(6.42, and other epigrams), Seneca (Epist. 51, 56, 86), and Sidonius Apollinaris (Epist. 2.2).

But it would be almost hopeless to attempt to arrange the information obtained from these writers, were it not for the help afforded us by the extensive ruins of ancient baths,--such as the Thermae of Titus, Caracalla, and Diocletian; the Thermae of Pompeii excavated in 1854-8, and numerous public and private baths throughout the whole extent of the Roman empire, the most important of which are referred to in the list of authorities at the end of this article; but above all the public baths (balneae) of Pompeii, which were excavated in 1824-5. Before elucidating the Roman system of bathing by means of a detailed description of these baths, we give ground-plans of baths attached to private houses, and first of the baths of “the house of Livia” on the Palatine, which exhibits great simplicity when compared with private baths at Pompeii, which must have been built before A.D. 79. They consist of two rooms about 16 ft. square, one of which contains a stove. The cut given above is a ground-plan of the Roman baths at Badenweiler; and though less elaborate than the baths attached to some Pompeian private houses, it is interesting from its compactness and the arrangement of the women's and men's baths. A full account of them is given by Dr. Heinrich Leibnitz, Die römischen Bäder bei Badenweiler, Leipzig, 1860.

Bath in house of Livia. (From Daremberg and Saglio.)

The balneae adjoining the Forum at Pompeii, generally called the old baths, were found to be a complete set, constructed in all their important parts upon [p. 1.274]rules very similar to those laid down by Vitruvius, and in such good preservation that many of the chambers were complete, even to the ceilings. The woodcut below represents the ground-plan of these baths, which are nearly surrounded on three sides by houses and shops, thus forming what the Romans termed an insula.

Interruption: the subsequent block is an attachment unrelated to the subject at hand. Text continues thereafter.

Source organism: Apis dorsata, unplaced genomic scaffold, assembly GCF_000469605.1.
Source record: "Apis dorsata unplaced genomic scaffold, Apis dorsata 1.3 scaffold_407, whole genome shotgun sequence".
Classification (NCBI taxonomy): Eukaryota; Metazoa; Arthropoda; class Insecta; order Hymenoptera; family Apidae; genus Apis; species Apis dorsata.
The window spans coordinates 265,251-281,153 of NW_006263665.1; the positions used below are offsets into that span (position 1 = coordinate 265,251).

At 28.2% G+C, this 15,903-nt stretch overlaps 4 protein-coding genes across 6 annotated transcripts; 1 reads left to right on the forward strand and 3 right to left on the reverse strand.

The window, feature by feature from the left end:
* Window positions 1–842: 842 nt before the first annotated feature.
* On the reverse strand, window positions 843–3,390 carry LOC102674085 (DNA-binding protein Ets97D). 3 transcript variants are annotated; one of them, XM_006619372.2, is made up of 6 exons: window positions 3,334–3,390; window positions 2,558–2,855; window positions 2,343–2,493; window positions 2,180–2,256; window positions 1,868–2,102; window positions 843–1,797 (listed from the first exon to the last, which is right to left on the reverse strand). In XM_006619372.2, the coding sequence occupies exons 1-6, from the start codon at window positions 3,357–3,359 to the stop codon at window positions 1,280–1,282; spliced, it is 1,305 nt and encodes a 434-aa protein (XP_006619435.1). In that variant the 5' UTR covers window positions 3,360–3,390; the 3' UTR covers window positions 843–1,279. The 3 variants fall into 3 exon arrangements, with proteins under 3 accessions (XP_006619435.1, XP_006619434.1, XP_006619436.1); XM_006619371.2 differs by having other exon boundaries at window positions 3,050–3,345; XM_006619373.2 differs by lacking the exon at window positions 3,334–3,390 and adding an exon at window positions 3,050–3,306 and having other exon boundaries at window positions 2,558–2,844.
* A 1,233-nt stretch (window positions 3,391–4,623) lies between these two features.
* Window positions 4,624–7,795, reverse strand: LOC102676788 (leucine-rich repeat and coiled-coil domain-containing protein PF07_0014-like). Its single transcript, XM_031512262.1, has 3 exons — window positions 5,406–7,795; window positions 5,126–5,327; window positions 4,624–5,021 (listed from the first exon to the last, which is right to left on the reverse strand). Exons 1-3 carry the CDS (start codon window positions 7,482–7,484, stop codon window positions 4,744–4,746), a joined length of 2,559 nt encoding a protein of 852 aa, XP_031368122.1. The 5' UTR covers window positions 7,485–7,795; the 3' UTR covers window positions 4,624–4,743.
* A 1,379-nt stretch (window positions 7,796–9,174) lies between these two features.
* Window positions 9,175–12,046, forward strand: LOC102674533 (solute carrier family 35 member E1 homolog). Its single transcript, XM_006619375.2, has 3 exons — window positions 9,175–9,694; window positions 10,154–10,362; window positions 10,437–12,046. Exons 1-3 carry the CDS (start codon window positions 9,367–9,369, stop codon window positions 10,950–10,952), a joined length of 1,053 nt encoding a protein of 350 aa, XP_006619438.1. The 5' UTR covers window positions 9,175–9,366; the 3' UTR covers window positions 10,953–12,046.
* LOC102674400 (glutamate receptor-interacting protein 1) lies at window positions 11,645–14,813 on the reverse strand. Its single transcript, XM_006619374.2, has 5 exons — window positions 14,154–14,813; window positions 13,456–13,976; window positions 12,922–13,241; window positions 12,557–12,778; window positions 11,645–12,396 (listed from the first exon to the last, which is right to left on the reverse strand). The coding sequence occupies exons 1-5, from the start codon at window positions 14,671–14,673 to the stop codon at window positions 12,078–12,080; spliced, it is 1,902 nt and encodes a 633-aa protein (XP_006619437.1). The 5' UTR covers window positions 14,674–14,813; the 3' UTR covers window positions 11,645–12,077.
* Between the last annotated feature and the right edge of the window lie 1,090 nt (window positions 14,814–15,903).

The whole building, which comprises a double set of baths, has six different entrances from the street, one of which, A, gives admission to the smaller set only, which are supposed to have been appropriated to the women, and five others to the male department; of which two, B and C, communicate directly with the furnaces, and the other three, D, E, F, with the bathing apartments, of which F, the nearest to the forum, was the principal one; the other two, D and E, being on different sides of the building, served for the convenience of those who lived on the north and east sides of the city. To have a variety of entrances (ἐξόδοις πολλαῖς τεθυρωμένον) is one of the qualities enumerated by Lucian as necessary to a well-constructed set of baths (Hippias, 8). Passing through the principal entrance, F, which is removed from the street by a narrow footway surrounding the insula (the outer kerb of which is marked upon the plan by the thin line drawn round it), and after descending three steps, the bather finds upon his left hand a small chamber (1), which contained a convenience (latrina), and proceeds into a covered portico (2), which ran round three sides of an open court--atrium (3), which was 68 feet long and 53 feet broad; and these together formed the vestibule of the baths--vestibulum balnearum (Cic. pro Cael. 26), in which the servants belonging to the establishment,

Plan of the Old Baths at Pompeii.